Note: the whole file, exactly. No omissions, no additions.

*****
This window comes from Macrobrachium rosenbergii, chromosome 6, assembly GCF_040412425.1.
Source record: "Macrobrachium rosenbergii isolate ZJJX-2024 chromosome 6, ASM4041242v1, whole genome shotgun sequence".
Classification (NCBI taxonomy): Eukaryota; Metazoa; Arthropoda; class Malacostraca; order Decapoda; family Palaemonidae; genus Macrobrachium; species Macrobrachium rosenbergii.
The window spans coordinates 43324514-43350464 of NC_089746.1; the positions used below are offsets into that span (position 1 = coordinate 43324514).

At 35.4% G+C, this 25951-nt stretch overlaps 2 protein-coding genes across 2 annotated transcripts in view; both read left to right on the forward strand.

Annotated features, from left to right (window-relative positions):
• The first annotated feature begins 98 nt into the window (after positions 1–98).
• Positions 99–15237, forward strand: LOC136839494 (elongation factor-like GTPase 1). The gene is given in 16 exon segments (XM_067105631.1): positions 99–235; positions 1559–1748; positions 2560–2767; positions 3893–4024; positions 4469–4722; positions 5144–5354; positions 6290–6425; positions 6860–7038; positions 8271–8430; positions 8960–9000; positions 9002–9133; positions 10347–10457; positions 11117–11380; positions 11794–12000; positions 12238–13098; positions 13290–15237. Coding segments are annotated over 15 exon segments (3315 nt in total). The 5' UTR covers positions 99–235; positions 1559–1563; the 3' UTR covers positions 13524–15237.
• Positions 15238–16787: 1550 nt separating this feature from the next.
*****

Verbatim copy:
This window comes from Macrobrachium rosenbergii, chromosome 6, assembly GCF_040412425.1.
Source record: "Macrobrachium rosenbergii isolate ZJJX-2024 chromosome 6, ASM4041242v1, whole genome shotgun sequence".
Classification (NCBI taxonomy): Eukaryota; Metazoa; Arthropoda; class Malacostraca; order Decapoda; family Palaemonidae; genus Macrobrachium; species Macrobrachium rosenbergii.
The window spans coordinates 43324514-43350464 of NC_089746.1; the positions used below are offsets into that span (position 1 = coordinate 43324514).

At 35.4% G+C, this 25951-nt stretch overlaps 2 protein-coding genes across 2 annotated transcripts in view; both read left to right on the forward strand.

Annotated features, from left to right (window-relative positions):
• The first annotated feature begins 98 nt into the window (after positions 1–98).
• Positions 99–15237, forward strand: LOC136839494 (elongation factor-like GTPase 1). The gene is given in 16 exon segments (XM_067105631.1): positions 99–235; positions 1559–1748; positions 2560–2767; positions 3893–4024; positions 4469–4722; positions 5144–5354; positions 6290–6425; positions 6860–7038; positions 8271–8430; positions 8960–9000; positions 9002–9133; positions 10347–10457; positions 11117–11380; positions 11794–12000; positions 12238–13098; positions 13290–15237. Coding segments are annotated over 15 exon segments (3315 nt in total). The 5' UTR covers positions 99–235; positions 1559–1563; the 3' UTR covers positions 13524–15237.
• Positions 15238–16787: 1550 nt separating this feature from the next.